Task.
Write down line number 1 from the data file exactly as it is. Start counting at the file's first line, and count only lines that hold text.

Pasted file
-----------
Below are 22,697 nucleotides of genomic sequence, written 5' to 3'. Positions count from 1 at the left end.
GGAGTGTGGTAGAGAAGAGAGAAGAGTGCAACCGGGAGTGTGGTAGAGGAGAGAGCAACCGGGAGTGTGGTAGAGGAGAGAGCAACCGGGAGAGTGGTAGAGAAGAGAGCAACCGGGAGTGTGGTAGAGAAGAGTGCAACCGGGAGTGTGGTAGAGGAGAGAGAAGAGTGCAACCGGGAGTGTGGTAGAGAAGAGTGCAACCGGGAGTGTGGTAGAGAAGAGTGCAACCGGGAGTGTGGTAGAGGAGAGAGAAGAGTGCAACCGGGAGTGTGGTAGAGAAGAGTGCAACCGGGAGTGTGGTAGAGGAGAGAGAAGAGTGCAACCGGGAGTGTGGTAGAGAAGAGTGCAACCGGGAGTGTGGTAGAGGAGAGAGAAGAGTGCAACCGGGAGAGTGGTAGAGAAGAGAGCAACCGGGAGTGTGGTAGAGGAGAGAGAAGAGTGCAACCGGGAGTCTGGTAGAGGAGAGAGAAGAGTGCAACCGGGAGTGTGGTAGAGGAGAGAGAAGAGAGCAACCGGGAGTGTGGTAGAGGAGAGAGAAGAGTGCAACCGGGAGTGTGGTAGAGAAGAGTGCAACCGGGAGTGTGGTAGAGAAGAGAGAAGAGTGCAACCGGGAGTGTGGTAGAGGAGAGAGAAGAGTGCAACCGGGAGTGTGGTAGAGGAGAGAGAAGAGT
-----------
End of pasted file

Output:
Below are 22,697 nucleotides of genomic sequence, written 5' to 3'. Positions count from 1 at the left end.